It is not acceptable to continually lambast the apartheid regime but it is a simple fact that many events and attitudes of today are rooted in that past. When people complain: 'I don't know what the young people of today are coming to', they must be reminded that the youth of today are becoming what the young people of yesterday made them. "Crime is in part an overdue debt that the country must pay for ignoring for decades the conditions that breed lawlessness".1
Many citizens have still not reconstructed themselves from the immoral attitudes embodied in the old regime, nor seen the need to. Whites thought themselves superior, blacks were taught to think themselves inferior, and although the Group Areas Act has gone, the minds of millions still inhabit racist cultural ghettos.
Christian National Education and Bantu Education inhibited us all, and we still carry that burden. It is hard to throw off false teaching that denigrates others, weakens foundational learning skills on which to build everything else we need to know, the failure to possess a love of books and knowledge for their own sake, and the indoctrination that education is about getting more money instead of getting more life. False theological and sociological teaching promoted beliefs that cultural and racial differences were signs of inherent goodness or badness, intelligence or stupidity. African spirituality was rejected and with it the holistic approach to life, the communal awareness of ubuntu, respect for the unknown, and the expectation that ordinary human beings could be endowed with a strong spirit. These treasures of basic human relationships which had motivated so many African people were denigrated by the 'imported' religions. But these too were frequently warped as religions competed for the power of their institutions and lost the power of their inspiration.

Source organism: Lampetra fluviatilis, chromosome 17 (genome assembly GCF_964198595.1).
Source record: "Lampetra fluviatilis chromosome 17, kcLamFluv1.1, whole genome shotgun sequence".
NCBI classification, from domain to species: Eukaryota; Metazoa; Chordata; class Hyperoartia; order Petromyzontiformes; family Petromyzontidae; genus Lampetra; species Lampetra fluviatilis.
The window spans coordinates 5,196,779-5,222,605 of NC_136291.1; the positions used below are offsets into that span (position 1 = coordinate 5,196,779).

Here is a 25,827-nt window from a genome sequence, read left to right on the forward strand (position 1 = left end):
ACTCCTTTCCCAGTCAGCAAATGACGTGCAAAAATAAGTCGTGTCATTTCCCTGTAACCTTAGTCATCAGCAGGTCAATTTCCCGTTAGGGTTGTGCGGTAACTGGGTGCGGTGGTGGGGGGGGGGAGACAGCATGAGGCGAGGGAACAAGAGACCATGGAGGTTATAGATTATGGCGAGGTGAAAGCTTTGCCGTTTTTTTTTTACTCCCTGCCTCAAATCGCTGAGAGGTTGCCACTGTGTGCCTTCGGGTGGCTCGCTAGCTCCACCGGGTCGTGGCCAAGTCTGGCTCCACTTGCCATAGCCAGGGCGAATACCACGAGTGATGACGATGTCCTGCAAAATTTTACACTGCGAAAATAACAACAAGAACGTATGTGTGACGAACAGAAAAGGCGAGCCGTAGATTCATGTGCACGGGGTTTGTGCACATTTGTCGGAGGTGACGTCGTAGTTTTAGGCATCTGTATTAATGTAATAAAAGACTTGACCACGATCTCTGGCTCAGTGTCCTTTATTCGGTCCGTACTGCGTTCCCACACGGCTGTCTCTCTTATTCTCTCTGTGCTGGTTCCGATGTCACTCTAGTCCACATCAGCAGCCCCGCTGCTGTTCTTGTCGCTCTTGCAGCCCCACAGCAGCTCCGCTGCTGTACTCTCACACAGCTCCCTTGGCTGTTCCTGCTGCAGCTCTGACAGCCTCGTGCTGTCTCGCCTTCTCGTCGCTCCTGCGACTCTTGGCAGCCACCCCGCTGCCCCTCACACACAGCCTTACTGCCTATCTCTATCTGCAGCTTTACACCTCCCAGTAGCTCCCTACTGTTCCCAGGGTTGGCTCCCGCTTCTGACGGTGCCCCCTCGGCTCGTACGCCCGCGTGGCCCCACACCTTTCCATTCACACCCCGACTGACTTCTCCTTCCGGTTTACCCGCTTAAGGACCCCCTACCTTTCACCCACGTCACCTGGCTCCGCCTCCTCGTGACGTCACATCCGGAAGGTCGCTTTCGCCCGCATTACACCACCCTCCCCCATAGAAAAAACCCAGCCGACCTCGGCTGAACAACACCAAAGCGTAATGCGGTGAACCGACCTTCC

Violence was accepted as necessary and widely practiced by the State, and many citizens. It was to liberate us from this that the people put the ANC into power in 1994, and huge advances have been made. But many of the moral problems remain.
Take pen and pencil. Sit in a kraal on the round hills of Kwazulu Natal or in the white and gold glory of the Cabinet Room in Tuynhuis, Cape Town; drink beer from a recycled oil can in a kraal in the Eastern Cape or Venda; or fancy imported coffees in a mall in any of our great cities; kneel in a mosque or cathedral, put your hat on the back of your head in synagogue or pull it over your eyes on the beach ... wherever you go people will be talking about the same problems which seem to have accompanied democratic freedom. Some say we have failed to enforce justice. The Police, Courts, and Prisons are ineffective and out of hand, over-worked and under-paid, over-crowded and under-resourced, corrupted by negligent, incompetent, unmotivated people.
Some blame it on the media, who use their freedom to chain us to a western culture of immorality and crime, who in the name of revealing wrong actually promote it, who are controlled by owners and advertisers whose self-centred motives debase society. Some blame it on the government, which has the power to chase out criminals, get rid of disease and poverty, and establish a liberated society for everybody, but doesn't. A realistic analysis must go deeper than this.
Christians, Muslims and Jews in South Africa all recount the ancient story of the people of Moses who reminted their ornaments into a statue of gold and then knelt down and worshipped it: "Here is your god, who brought you out of captivity!" Are we still there? Many give money a supreme value and worship it. Getting money is accepted as the main purpose of education, jobs, position, and life. How you get it is of secondary consideration, justifying cheating, lying, taking bribes, stealing, or jumping the queues for the perks. After all, we say, everyone does it.
Organised crime is a good business that gives you money, cars, houses, guns, girl friends, fancy schools, and the prestige of being wealthy whether you live in Houghton, Mamelodi, or Mitchells Plain. Wisdom means don't get caught.
Being a criminal is just another way of making money like being a politician, a tycoon or a pop star. Respectable and disreputable people have the same motivation: to get on, to make the grade, to be in the money, and to hell with everyone else. When money becomes more important than people a society is on the slippery slope of social disintegration where many cannot tell wrong from right, which has doomed every empire from the Roman to the US.